The Colophonians once possessed notable naval and cavalry forces, in which latter they were so far superior to the others that wherever in wars that were hard to bring to an end, the cavalry of the Colophonians served as ally, the war came to an end; whence arose the proverb, "he put Colophon to it," which is quoted when a sure end is put to any affair. Native Colophonians, among those of whom we have record, were: Mimnermus, who was both a flute-player and elegiac poet; Xenophanes, the natural philosopher, who composed the "Silli"1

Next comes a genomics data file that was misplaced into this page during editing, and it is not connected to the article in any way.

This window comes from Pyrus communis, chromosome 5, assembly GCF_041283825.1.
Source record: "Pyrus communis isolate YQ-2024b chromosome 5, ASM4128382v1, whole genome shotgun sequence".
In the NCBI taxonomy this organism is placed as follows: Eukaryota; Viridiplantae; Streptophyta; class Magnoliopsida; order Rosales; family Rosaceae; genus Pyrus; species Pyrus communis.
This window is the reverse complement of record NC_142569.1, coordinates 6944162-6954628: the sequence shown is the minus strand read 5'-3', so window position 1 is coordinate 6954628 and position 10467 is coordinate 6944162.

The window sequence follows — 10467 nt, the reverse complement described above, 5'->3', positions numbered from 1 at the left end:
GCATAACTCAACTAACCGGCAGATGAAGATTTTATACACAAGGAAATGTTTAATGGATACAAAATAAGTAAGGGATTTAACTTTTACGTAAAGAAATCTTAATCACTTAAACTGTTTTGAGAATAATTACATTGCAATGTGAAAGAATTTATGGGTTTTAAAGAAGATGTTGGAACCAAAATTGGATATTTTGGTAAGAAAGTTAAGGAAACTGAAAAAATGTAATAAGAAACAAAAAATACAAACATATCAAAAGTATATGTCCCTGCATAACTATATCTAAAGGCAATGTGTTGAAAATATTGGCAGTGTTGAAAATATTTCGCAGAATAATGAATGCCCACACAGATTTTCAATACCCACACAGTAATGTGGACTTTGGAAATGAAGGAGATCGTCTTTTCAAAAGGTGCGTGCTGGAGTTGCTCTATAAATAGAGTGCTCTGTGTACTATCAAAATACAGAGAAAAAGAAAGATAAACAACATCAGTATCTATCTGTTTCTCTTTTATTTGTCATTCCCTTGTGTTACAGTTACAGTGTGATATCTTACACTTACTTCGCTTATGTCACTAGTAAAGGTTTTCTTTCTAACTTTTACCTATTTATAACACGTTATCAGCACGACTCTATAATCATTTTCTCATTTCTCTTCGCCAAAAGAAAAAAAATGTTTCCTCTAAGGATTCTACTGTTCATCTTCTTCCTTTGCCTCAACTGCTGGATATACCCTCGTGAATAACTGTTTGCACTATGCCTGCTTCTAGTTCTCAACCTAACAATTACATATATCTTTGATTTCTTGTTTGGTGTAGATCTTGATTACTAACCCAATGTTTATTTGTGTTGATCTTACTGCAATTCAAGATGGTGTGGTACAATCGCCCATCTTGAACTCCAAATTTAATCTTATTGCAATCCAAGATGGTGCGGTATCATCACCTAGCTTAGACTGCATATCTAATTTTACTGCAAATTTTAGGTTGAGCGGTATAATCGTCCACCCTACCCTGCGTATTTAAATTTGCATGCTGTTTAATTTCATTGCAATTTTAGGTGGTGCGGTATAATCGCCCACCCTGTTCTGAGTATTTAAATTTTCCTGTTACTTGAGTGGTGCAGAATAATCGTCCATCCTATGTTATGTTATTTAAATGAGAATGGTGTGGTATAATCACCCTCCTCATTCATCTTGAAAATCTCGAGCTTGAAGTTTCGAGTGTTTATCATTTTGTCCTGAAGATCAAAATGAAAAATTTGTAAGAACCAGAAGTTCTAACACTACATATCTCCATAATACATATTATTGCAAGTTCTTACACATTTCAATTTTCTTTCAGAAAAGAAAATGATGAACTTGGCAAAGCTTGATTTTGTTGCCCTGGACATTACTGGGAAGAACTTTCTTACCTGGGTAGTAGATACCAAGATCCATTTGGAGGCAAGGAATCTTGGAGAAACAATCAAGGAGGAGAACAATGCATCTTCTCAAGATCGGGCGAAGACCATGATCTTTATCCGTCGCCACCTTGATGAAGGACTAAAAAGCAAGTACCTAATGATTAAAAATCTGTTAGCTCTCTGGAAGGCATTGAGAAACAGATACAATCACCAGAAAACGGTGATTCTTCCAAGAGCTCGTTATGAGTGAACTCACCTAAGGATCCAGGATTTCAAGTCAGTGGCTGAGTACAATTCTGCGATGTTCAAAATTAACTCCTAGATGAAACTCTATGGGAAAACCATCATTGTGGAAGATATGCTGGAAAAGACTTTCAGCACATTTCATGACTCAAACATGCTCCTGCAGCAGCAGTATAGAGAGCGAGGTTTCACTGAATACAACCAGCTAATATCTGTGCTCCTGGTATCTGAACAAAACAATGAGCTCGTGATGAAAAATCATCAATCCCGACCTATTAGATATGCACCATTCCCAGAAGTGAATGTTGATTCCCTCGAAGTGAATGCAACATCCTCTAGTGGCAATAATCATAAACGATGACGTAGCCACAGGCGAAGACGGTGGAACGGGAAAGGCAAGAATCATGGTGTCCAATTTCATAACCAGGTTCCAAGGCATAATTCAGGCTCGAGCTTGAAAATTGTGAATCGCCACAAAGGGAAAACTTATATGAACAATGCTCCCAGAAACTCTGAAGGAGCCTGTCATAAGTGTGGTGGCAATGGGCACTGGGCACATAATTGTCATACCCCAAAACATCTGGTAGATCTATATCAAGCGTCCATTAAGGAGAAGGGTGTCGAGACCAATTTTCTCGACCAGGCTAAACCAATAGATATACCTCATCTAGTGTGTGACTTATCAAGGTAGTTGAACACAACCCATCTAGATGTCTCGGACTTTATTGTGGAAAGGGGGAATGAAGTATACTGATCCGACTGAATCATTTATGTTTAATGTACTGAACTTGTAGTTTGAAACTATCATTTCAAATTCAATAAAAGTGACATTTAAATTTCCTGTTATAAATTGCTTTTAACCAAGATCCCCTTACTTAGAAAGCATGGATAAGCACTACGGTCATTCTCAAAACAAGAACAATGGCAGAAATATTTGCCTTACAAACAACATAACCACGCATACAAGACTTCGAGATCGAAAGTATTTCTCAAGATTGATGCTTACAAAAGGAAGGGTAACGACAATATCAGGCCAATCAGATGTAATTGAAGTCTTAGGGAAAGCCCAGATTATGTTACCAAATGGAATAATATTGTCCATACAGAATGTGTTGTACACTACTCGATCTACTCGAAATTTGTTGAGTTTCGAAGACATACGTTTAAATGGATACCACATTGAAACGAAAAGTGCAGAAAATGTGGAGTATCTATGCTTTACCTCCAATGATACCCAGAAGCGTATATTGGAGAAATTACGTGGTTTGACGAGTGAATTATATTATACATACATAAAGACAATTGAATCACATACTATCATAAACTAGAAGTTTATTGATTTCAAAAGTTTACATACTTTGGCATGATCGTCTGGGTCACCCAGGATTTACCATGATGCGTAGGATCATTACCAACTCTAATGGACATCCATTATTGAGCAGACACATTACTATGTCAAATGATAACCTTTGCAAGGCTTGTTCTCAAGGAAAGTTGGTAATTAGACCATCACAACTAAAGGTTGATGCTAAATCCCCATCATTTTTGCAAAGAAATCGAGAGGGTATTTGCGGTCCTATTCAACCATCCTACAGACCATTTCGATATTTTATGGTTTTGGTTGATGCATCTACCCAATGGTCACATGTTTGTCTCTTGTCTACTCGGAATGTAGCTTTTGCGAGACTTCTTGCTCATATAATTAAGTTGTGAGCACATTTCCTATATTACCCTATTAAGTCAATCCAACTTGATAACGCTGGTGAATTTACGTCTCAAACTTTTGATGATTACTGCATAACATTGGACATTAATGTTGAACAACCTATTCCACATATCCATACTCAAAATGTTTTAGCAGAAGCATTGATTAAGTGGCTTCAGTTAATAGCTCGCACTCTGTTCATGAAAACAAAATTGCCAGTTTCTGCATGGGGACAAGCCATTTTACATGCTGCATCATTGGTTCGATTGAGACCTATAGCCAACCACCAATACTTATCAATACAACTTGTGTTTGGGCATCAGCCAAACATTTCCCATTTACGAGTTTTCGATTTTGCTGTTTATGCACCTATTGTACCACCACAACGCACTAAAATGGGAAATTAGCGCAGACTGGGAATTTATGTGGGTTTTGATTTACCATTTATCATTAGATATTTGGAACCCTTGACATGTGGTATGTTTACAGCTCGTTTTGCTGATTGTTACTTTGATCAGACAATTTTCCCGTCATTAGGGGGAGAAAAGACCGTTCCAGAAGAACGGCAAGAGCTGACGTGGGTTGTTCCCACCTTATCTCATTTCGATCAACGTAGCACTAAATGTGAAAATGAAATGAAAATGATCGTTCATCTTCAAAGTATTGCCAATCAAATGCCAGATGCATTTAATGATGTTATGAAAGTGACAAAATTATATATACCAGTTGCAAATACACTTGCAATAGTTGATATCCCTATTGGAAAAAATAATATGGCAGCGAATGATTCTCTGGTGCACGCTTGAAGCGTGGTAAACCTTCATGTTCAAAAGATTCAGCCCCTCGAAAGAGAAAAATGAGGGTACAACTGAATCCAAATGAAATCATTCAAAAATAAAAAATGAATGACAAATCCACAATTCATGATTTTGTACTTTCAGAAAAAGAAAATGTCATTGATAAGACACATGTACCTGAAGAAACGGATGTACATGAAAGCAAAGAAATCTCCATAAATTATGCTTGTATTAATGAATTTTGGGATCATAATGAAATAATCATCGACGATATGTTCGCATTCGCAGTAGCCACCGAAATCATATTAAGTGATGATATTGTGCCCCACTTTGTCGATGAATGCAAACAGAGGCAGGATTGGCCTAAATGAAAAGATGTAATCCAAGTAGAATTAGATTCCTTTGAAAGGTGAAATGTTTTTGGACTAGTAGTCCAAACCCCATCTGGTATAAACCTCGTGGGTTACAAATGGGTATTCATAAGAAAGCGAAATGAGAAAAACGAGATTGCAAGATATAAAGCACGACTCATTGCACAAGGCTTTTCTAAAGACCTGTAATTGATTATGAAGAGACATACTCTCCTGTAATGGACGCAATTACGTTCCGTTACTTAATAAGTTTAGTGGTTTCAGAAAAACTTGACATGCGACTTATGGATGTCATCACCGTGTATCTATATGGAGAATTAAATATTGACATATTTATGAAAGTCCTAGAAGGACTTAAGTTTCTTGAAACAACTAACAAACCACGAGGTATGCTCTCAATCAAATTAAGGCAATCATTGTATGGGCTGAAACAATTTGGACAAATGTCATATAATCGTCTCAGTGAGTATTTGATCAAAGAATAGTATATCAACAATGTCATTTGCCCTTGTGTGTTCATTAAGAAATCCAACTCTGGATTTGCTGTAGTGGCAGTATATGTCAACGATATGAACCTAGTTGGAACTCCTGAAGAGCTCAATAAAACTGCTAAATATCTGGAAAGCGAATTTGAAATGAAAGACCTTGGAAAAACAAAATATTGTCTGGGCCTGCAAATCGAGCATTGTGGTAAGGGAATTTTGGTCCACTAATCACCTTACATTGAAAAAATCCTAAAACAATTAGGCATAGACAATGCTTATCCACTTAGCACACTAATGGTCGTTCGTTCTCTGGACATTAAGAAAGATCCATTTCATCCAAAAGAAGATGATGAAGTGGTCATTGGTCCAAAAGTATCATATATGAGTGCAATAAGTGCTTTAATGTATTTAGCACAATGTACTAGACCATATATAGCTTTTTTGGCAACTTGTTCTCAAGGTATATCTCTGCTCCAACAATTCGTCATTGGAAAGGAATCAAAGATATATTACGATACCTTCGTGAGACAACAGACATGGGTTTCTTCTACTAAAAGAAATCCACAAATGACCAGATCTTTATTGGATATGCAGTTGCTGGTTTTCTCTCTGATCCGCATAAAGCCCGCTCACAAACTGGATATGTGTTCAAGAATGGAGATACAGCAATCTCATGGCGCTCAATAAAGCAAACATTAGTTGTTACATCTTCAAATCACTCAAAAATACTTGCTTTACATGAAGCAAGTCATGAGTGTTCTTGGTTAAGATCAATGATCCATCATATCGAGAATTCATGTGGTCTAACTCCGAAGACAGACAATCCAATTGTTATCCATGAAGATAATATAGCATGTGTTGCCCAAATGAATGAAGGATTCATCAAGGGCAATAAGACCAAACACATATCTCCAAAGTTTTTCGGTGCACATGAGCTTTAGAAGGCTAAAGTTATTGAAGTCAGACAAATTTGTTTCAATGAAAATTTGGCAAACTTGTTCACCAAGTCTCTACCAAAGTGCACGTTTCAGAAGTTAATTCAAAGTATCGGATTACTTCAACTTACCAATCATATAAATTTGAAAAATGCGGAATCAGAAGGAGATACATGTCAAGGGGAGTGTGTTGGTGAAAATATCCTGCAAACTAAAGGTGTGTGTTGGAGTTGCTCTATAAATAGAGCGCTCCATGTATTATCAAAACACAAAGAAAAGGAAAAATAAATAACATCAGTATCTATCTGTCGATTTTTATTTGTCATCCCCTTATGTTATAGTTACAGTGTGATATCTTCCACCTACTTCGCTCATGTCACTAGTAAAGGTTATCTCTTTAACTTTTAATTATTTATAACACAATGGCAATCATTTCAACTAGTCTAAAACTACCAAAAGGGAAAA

in verse; and Pindar speaks also of a certain Polymnastus as one of the famous musicians:“Thou knowest the voice, common to all, of Polymnastus the Colophonian.
And some say that Homer was from there. On a straight voyage it is seventy stadia from Ephesus, but if one includes the sinuosities of the gulfs it is one hundred and twenty.